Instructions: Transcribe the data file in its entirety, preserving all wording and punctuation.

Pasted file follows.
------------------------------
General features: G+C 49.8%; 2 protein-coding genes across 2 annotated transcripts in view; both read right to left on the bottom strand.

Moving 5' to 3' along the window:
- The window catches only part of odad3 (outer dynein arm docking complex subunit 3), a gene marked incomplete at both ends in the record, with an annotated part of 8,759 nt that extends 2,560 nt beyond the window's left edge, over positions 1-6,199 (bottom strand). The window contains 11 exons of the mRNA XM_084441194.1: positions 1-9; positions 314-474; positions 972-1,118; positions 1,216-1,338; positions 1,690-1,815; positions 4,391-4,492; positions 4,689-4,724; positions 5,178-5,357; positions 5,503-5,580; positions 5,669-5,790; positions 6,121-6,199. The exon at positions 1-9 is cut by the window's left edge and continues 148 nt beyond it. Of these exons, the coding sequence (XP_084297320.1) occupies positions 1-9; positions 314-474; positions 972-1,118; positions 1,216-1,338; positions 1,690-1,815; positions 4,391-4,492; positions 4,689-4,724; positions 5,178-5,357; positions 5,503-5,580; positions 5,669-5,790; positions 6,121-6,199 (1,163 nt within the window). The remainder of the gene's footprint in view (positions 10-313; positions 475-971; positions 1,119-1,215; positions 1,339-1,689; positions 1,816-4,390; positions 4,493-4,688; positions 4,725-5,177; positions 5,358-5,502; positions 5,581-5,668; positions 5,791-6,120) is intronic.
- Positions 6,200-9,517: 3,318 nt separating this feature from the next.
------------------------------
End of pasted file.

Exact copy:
General features: G+C 49.8%; 2 protein-coding genes across 2 annotated transcripts in view; both read right to left on the bottom strand.

Moving 5' to 3' along the window:
- The window catches only part of odad3 (outer dynein arm docking complex subunit 3), a gene marked incomplete at both ends in the record, with an annotated part of 8,759 nt that extends 2,560 nt beyond the window's left edge, over positions 1-6,199 (bottom strand). The window contains 11 exons of the mRNA XM_084441194.1: positions 1-9; positions 314-474; positions 972-1,118; positions 1,216-1,338; positions 1,690-1,815; positions 4,391-4,492; positions 4,689-4,724; positions 5,178-5,357; positions 5,503-5,580; positions 5,669-5,790; positions 6,121-6,199. The exon at positions 1-9 is cut by the window's left edge and continues 148 nt beyond it. Of these exons, the coding sequence (XP_084297320.1) occupies positions 1-9; positions 314-474; positions 972-1,118; positions 1,216-1,338; positions 1,690-1,815; positions 4,391-4,492; positions 4,689-4,724; positions 5,178-5,357; positions 5,503-5,580; positions 5,669-5,790; positions 6,121-6,199 (1,163 nt within the window). The remainder of the gene's footprint in view (positions 10-313; positions 475-971; positions 1,119-1,215; positions 1,339-1,689; positions 1,816-4,390; positions 4,493-4,688; positions 4,725-5,177; positions 5,358-5,502; positions 5,581-5,668; positions 5,791-6,120) is intronic.
- Positions 6,200-9,517: 3,318 nt separating this feature from the next.